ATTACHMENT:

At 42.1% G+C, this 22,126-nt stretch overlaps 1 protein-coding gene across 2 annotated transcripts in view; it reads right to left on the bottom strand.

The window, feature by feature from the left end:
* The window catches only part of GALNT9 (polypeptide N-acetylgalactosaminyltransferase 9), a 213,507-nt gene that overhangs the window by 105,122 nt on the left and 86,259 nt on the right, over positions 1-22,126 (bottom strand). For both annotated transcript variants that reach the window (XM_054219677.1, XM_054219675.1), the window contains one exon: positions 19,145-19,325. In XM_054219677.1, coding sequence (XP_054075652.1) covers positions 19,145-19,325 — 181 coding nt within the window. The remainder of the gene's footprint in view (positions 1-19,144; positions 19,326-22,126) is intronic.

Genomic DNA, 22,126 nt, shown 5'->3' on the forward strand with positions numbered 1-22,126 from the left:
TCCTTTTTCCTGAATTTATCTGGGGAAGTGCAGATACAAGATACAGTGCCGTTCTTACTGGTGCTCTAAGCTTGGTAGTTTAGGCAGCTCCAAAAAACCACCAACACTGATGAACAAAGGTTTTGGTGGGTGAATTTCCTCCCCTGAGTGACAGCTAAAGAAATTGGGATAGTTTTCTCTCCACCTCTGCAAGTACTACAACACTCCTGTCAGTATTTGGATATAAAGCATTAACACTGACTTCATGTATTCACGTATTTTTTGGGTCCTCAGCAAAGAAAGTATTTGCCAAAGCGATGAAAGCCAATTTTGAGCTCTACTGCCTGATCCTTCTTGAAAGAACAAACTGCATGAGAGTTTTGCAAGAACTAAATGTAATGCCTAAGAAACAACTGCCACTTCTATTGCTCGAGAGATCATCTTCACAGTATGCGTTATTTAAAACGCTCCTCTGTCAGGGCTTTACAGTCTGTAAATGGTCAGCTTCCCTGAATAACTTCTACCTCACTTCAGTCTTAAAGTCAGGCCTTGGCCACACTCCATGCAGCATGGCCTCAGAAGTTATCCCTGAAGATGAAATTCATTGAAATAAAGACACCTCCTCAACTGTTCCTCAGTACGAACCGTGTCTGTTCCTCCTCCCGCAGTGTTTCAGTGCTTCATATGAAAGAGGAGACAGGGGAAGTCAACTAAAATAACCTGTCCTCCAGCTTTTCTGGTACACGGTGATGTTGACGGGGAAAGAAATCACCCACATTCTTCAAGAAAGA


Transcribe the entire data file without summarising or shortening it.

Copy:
At 42.1% G+C, this 22,126-nt stretch overlaps 1 protein-coding gene across 2 annotated transcripts in view; it reads right to left on the bottom strand.

The window, feature by feature from the left end:
* The window catches only part of GALNT9 (polypeptide N-acetylgalactosaminyltransferase 9), a 213,507-nt gene that overhangs the window by 105,122 nt on the left and 86,259 nt on the right, over positions 1-22,126 (bottom strand). For both annotated transcript variants that reach the window (XM_054219677.1, XM_054219675.1), the window contains one exon: positions 19,145-19,325. In XM_054219677.1, coding sequence (XP_054075652.1) covers positions 19,145-19,325 — 181 coding nt within the window. The remainder of the gene's footprint in view (positions 1-19,144; positions 19,326-22,126) is intronic.

Genomic DNA, 22,126 nt, shown 5'->3' on the forward strand with positions numbered 1-22,126 from the left:
TCCTTTTTCCTGAATTTATCTGGGGAAGTGCAGATACAAGATACAGTGCCGTTCTTACTGGTGCTCTAAGCTTGGTAGTTTAGGCAGCTCCAAAAAACCACCAACACTGATGAACAAAGGTTTTGGTGGGTGAATTTCCTCCCCTGAGTGACAGCTAAAGAAATTGGGATAGTTTTCTCTCCACCTCTGCAAGTACTACAACACTCCTGTCAGTATTTGGATATAAAGCATTAACACTGACTTCATGTATTCACGTATTTTTTGGGTCCTCAGCAAAGAAAGTATTTGCCAAAGCGATGAAAGCCAATTTTGAGCTCTACTGCCTGATCCTTCTTGAAAGAACAAACTGCATGAGAGTTTTGCAAGAACTAAATGTAATGCCTAAGAAACAACTGCCACTTCTATTGCTCGAGAGATCATCTTCACAGTATGCGTTATTTAAAACGCTCCTCTGTCAGGGCTTTACAGTCTGTAAATGGTCAGCTTCCCTGAATAACTTCTACCTCACTTCAGTCTTAAAGTCAGGCCTTGGCCACACTCCATGCAGCATGGCCTCAGAAGTTATCCCTGAAGATGAAATTCATTGAAATAAAGACACCTCCTCAACTGTTCCTCAGTACGAACCGTGTCTGTTCCTCCTCCCGCAGTGTTTCAGTGCTTCATATGAAAGAGGAGACAGGGGAAGTCAACTAAAATAACCTGTCCTCCAGCTTTTCTGGTACACGGTGATGTTGACGGGGAAAGAAATCACCCACATTCTTCAAGAAAGA